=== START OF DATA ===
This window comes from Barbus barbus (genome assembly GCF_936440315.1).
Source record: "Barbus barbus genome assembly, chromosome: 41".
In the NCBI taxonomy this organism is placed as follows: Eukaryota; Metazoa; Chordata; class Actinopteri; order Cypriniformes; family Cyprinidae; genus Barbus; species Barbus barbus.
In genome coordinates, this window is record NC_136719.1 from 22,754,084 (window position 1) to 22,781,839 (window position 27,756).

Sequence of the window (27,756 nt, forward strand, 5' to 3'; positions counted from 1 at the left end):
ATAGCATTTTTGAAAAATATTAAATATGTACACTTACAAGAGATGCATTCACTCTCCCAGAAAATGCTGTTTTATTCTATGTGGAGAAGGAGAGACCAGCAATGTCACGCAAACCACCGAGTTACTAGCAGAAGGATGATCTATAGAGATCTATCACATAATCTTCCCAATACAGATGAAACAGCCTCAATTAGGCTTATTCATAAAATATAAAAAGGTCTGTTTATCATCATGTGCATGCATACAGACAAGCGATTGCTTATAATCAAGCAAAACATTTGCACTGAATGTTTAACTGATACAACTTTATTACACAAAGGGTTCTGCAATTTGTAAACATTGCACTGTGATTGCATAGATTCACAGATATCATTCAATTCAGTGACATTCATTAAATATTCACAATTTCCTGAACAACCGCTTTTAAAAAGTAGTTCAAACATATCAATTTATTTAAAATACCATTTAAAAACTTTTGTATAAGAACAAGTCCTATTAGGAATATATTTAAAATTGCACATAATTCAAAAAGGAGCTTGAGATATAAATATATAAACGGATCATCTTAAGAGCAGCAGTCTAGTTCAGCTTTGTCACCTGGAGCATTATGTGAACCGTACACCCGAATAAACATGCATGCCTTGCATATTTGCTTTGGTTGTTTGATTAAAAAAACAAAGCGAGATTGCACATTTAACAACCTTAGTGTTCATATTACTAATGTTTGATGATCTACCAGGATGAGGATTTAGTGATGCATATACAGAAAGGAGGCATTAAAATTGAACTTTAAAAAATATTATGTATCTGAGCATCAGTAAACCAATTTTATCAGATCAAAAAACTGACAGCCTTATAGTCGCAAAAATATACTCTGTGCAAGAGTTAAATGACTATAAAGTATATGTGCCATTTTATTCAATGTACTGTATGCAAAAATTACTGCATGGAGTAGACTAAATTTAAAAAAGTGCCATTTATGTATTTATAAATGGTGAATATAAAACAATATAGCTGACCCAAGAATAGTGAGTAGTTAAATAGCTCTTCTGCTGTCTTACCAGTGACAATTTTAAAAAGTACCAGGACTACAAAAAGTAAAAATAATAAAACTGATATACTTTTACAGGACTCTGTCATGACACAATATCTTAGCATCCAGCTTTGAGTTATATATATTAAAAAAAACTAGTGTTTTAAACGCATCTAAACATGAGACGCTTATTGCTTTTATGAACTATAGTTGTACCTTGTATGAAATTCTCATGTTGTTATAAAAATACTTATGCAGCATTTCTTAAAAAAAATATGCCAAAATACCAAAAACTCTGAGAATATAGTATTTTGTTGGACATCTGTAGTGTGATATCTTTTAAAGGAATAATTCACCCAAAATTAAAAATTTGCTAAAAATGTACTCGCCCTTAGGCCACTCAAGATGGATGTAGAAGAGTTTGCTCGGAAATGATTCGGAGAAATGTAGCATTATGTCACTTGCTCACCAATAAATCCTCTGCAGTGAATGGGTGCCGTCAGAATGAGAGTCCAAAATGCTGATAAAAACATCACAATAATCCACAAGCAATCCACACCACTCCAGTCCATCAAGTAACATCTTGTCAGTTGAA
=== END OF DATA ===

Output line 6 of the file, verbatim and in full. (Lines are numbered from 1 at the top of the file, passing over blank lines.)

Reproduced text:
ATAGCATTTTTGAAAAATATTAAATATGTACACTTACAAGAGATGCATTCACTCTCCCAGAAAATGCTGTTTTATTCTATGTGGAGAAGGAGAGACCAGCAATGTCACGCAAACCACCGAGTTACTAGCAGAAGGATGATCTATAGAGATCTATCACATAATCTTCCCAATACAGATGAAACAGCCTCAATTAGGCTTATTCATAAAATATAAAAAGGTCTGTTTATCATCATGTGCATGCATACAGACAAGCGATTGCTTATAATCAAGCAAAACATTTGCACTGAATGTTTAACTGATACAACTTTATTACACAAAGGGTTCTGCAATTTGTAAACATTGCACTGTGATTGCATAGATTCACAGATATCATTCAATTCAGTGACATTCATTAAATATTCACAATTTCCTGAACAACCGCTTTTAAAAAGTAGTTCAAACATATCAATTTATTTAAAATACCATTTAAAAACTTTTGTATAAGAACAAGTCCTATTAGGAATATATTTAAAATTGCACATAATTCAAAAAGGAGCTTGAGATATAAATATATAAACGGATCATCTTAAGAGCAGCAGTCTAGTTCAGCTTTGTCACCTGGAGCATTATGTGAACCGTACACCCGAATAAACATGCATGCCTTGCATATTTGCTTTGGTTGTTTGATTAAAAAAACAAAGCGAGATTGCACATTTAACAACCTTAGTGTTCATATTACTAATGTTTGATGATCTACCAGGATGAGGATTTAGTGATGCATATACAGAAAGGAGGCATTAAAATTGAACTTTAAAAAATATTATGTATCTGAGCATCAGTAAACCAATTTTATCAGATCAAAAAACTGACAGCCTTATAGTCGCAAAAATATACTCTGTGCAAGAGTTAAATGACTATAAAGTATATGTGCCATTTTATTCAATGTACTGTATGCAAAAATTACTGCATGGAGTAGACTAAATTTAAAAAAGTGCCATTTATGTATTTATAAATGGTGAATATAAAACAATATAGCTGACCCAAGAATAGTGAGTAGTTAAATAGCTCTTCTGCTGTCTTACCAGTGACAATTTTAAAAAGTACCAGGACTACAAAAAGTAAAAATAATAAAACTGATATACTTTTACAGGACTCTGTCATGACACAATATCTTAGCATCCAGCTTTGAGTTATATATATTAAAAAAAACTAGTGTTTTAAACGCATCTAAACATGAGACGCTTATTGCTTTTATGAACTATAGTTGTACCTTGTATGAAATTCTCATGTTGTTATAAAAATACTTATGCAGCATTTCTTAAAAAAAATATGCCAAAATACCAAAAACTCTGAGAATATAGTATTTTGTTGGACATCTGTAGTGTGATATCTTTTAAAGGAATAATTCACCCAAAATTAAAAATTTGCTAAAAATGTACTCGCCCTTAGGCCACTCAAGATGGATGTAGAAGAGTTTGCTCGGAAATGATTCGGAGAAATGTAGCATTATGTCACTTGCTCACCAATAAATCCTCTGCAGTGAATGGGTGCCGTCAGAATGAGAGTCCAAAATGCTGATAAAAACATCACAATAATCCACAAGCAATCCACACCACTCCAGTCCATCAAGTAACATCTTGTCAGTTGAA